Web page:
- Ginger: Ginger is a great way to detox your body. Specifically, it helps ease digestive discomfort, improves blood circulation, increases metabolism, and can reduce inflammation.
- Bladderwrack seaweed: Bladderwrack floats on the ocean surface and gathers minerals and nutrients from the salt water and the sun, making it a popular herb for a bath. The nutrients in bladderwrack are said to boost your immune system and increase your energy, along with other health benefits.
- Motherwort: Motherwort, also called lion’s mane, contains antioxidant properties and is said to lower your heart rate.
- Perilla leaves: Also used as a common garnish in Asian cooking, perilla extract is said to contain antioxidant, antiallergic, anti-inflammatory, antidepressant, anorexigenic, and even tumor-preventing properties. It’s obviously got a lot of health benefits, making it a great addition to your herbal bath concoction.
- Angelica root: Angelica root helps with insomnia, arthritis, anorexia (or lack of appetite in general), and even intestinal gas.
These are just a few herbs to get you started. When it comes to mixing herbs, be sure to look into their health benefits and talk it over with a TCM practitioner if possible before dipping in!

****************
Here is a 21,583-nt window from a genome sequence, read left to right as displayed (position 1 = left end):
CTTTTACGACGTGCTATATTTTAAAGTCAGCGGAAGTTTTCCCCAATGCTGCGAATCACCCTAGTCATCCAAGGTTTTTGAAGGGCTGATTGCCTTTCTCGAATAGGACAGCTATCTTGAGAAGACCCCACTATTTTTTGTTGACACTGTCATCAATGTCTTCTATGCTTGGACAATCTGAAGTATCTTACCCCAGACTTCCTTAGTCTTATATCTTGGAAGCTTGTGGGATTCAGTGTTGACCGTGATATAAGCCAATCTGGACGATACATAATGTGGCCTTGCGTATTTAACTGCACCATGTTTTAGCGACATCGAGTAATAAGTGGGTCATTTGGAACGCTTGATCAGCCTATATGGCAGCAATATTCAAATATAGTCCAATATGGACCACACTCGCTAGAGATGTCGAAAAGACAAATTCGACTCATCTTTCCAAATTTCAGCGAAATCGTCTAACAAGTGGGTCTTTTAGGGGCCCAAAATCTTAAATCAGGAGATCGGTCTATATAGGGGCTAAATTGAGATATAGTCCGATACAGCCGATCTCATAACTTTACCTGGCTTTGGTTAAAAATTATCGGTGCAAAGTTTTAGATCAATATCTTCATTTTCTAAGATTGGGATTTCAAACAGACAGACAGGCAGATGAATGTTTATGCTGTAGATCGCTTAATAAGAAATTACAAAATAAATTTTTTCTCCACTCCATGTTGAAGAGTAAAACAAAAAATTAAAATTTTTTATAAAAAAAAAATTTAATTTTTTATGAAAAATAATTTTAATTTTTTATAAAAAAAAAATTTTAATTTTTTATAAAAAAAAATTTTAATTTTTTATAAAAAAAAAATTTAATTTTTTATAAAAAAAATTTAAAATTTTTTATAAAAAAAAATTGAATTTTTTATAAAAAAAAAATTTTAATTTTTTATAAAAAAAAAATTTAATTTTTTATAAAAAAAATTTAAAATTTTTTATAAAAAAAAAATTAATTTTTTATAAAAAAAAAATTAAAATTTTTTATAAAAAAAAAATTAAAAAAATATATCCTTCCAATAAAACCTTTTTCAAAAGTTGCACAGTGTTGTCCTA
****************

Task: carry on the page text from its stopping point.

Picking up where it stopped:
Chinese Tea Baths
Imagine all the health benefits derived from drinking tea, and then think about soaking in it. Yes, the Chinese have been soaking in tea for centuries, and that still holds true today.
But how do you make a tea bath? Follow these quick steps:
- Grind up loose leaf tea in a food processor or blender until it’s a powder
- Mix the powder with essential oils, flowers, and salt
- Pour mixture into a tea pouch
- Hang the pouch under your bath’s faucet
- When your tub is full, throw the pouch in the water so it continues to steep
- Enjoy your bath!
That said, different teas have their own health benefits, and you don’t have to mix other herbs if you don’t want to. Here are two go-to tea bath recipes to get you started:
- Green tea: Your bathwater will turn a greenish brown color, but it’s worth it! Green tea is said to help with muscle pain and even contains anti-aging properties. For a decent bath, you’ll want about six pouches of green tea.
- Black tea: Black tea will turn your bathwater a dark brown color. Soaking in black tea is said to reduce inflammation; the tannins in black tea also close your pores, which helps reduce acne.
There’s so much variety with tea, so it’s ok to get a little creative! Just to be sure to research your teas and herbs before bathing in them.
There’s tons of other types of herbs and teas you can combine for the ultimate bath cleanse experience. Here are a few other popular bath-soaking options to pique your interest and get you started:
- Mermaid baths (think tons of seaweed and super healthy skin)
- Epsom salt baths (especially effective for magnesium deficiencies)
- Vinegar and baking soda baths (great for skin issues like eczema or psoriasis)
- Oatmeal baths (a household remedy for poison ivy or poison oak)
- Ice baths (amazing for your muscles and joints following a tough workout)
Got some other bath-soak recipes you’d like to share? Let us know in the comments!